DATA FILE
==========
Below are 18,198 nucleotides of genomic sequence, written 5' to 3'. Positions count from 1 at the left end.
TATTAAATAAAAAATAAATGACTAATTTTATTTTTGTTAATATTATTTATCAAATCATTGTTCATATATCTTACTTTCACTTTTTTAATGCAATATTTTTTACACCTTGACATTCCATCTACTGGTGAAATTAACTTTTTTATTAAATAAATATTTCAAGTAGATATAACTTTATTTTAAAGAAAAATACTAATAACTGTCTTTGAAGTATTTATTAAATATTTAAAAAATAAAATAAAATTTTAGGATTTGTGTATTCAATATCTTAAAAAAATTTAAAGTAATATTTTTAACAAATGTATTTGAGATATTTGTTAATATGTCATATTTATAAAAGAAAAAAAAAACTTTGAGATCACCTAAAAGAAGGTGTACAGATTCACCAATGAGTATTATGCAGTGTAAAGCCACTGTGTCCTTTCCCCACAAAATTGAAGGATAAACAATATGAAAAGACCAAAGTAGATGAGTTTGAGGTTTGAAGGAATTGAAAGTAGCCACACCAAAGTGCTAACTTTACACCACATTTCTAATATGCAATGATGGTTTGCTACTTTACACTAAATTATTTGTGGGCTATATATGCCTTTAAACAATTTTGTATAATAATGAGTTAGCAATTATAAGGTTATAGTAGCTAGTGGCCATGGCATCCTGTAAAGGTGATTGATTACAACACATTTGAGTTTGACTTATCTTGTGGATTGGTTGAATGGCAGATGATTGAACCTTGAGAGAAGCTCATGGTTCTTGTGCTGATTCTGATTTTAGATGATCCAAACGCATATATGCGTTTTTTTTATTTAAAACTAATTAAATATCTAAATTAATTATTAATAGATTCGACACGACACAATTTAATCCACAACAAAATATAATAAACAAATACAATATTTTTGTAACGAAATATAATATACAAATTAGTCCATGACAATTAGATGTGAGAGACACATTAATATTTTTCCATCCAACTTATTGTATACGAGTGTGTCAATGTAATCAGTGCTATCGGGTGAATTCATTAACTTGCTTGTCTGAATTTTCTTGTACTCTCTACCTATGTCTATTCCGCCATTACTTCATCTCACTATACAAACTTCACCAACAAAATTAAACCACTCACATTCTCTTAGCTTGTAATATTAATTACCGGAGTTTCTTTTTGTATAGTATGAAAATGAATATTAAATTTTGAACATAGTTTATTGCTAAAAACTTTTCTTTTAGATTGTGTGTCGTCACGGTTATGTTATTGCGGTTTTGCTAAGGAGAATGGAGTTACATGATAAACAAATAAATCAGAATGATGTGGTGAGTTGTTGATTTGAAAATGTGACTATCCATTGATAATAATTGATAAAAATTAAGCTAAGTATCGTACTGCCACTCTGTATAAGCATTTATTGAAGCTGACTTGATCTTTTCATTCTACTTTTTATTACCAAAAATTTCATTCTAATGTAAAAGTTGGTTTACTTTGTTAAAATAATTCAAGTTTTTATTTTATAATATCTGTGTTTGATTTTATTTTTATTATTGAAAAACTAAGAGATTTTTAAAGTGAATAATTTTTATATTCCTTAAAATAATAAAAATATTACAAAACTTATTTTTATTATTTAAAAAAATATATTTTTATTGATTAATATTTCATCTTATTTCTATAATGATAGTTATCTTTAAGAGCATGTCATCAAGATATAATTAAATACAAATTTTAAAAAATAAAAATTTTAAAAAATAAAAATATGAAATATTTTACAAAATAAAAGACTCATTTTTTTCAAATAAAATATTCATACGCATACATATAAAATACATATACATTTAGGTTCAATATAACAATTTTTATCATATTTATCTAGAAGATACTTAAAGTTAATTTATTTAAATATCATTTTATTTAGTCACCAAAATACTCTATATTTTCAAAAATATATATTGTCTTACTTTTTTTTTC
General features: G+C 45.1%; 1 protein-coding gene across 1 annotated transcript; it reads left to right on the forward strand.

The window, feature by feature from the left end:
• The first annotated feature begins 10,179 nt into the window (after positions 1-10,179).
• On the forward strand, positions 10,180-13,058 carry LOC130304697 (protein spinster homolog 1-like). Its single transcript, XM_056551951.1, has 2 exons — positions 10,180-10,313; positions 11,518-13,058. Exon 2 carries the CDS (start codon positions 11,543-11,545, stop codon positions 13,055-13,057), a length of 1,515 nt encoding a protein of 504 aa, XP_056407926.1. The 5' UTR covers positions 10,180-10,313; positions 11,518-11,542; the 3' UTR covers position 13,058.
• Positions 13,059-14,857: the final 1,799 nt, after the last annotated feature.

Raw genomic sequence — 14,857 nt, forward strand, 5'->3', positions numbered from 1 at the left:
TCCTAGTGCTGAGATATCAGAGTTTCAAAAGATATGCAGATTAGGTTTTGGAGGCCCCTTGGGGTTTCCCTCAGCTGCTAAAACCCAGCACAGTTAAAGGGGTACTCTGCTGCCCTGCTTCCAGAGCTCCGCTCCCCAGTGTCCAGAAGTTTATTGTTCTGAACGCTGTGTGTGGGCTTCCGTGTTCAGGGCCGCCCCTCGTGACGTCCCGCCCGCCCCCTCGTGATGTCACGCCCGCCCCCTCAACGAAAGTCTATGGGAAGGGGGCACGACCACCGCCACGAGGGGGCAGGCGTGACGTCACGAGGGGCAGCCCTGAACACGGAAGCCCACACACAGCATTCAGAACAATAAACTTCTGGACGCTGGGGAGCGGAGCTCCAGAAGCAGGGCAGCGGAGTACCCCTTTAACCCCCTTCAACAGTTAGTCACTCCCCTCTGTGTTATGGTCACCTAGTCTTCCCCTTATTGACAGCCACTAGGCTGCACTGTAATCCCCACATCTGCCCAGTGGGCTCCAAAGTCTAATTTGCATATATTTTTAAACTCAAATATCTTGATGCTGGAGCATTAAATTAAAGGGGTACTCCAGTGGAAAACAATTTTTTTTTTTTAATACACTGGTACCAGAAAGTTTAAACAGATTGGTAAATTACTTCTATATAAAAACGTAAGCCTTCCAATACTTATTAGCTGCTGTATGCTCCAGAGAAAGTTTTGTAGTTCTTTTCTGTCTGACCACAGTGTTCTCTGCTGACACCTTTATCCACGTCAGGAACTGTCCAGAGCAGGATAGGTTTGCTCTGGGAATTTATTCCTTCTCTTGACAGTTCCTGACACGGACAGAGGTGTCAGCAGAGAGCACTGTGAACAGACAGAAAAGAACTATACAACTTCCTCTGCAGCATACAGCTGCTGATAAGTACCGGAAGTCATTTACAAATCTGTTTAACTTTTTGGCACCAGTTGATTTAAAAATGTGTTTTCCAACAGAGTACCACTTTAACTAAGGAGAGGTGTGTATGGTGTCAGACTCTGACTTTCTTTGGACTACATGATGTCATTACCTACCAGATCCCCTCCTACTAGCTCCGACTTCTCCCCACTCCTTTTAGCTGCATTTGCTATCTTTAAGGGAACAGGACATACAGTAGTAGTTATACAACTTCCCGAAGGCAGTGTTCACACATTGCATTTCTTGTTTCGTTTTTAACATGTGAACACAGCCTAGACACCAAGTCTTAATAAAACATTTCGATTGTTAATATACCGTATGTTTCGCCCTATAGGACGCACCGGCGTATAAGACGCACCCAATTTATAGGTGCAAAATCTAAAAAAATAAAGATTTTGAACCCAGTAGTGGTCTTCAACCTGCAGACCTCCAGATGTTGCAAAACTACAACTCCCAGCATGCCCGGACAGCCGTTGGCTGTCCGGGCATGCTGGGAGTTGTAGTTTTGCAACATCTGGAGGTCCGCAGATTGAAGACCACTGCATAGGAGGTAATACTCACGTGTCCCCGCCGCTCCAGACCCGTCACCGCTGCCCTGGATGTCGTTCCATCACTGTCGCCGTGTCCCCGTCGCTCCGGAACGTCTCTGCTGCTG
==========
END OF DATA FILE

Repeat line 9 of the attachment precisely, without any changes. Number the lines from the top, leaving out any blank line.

TCCTAGTGCTGAGATATCAGAGTTTCAAAAGATATGCAGATTAGGTTTTGGAGGCCCCTTGGGGTTTCCCTCAGCTGCTAAAACCCAGCACAGTTAAAGGGGTACTCTGCTGCCCTGCTTCCAGAGCTCCGCTCCCCAGTGTCCAGAAGTTTATTGTTCTGAACGCTGTGTGTGGGCTTCCGTGTTCAGGGCCGCCCCTCGTGACGTCCCGCCCGCCCCCTCGTGATGTCACGCCCGCCCCCTCAACGAAAGTCTATGGGAAGGGGGCACGACCACCGCCACGAGGGGGCAGGCGTGACGTCACGAGGGGCAGCCCTGAACACGGAAGCCCACACACAGCATTCAGAACAATAAACTTCTGGACGCTGGGGAGCGGAGCTCCAGAAGCAGGGCAGCGGAGTACCCCTTTAACCCCCTTCAACAGTTAGTCACTCCCCTCTGTGTTATGGTCACCTAGTCTTCCCCTTATTGACAGCCACTAGGCTGCACTGTAATCCCCACATCTGCCCAGTGGGCTCCAAAGTCTAATTTGCATATATTTTTAAACTCAAATATCTTGATGCTGGAGCATTAAATTAAAGGGGTACTCCAGTGGAAAACAATTTTTTTTTTTTAATACACTGGTACCAGAAAGTTTAAACAGATTGGTAAATTACTTCTATATAAAAACGTAAGCCTTCCAATACTTATTAGCTGCTGTATGCTCCAGAGAAAGTTTTGTAGTTCTTTTCTGTCTGACCACAGTGTTCTCTGCTGACACCTTTATCCACGTCAGGAACTGTCCAGAGCAGGATAGGTTTGCTCTGGGAATTTATTCCTTCTCTTGACAGTTCCTGACACGGACAGAGGTGTCAGCAGAGAGCACTGTGAACAGACAGAAAAGAACTATACAACTTCCTCTGCAGCATACAGCTGCTGATAAGTACCGGAAGTCATTTACAAATCTGTTTAACTTTTTGGCACCAGTTGATTTAAAAATGTGTTTTCCAACAGAGTACCACTTTAACTAAGGAGAGGTGTGTATGGTGTCAGACTCTGACTTTCTTTGGACTACATGATGTCATTACCTACCAGATCCCCTCCTACTAGCTCCGACTTCTCCCCACTCCTTTTAGCTGCATTTGCTATCTTTAAGGGAACAGGACATACAGTAGTAGTTATACAACTTCCCGAAGGCAGTGTTCACACATTGCATTTCTTGTTTCGTTTTTAACATGTGAACACAGCCTAGACACCAAGTCTTAATAAAACATTTCGATTGTTAATATACCGTATGTTTCGCCCTATAGGACGCACCGGCGTATAAGACGCACCCAATTTATAGGTGCAAAATCTAAAAAAATAAAGATTTTGAACCCAGTAGTGGTCTTCAACCTGCAGACCTCCAGATGTTGCAAAACTACAACTCCCAGCATGCCCGGACAGCCGTTGGCTGTCCGGGCATGCTGGGAGTTGTAGTTTTGCAACATCTGGAGGTCCGCAGATTGAAGACCACTGCATAGGAGGTAATACTCACGTGTCCCCGCCGCTCCAGACCCGTCACCGCTGCCCTGGATGTCGTTCCATCACTGTCGCCGTGTCCCCGTCGCTCCGGAACGTCTCTGCTGCTG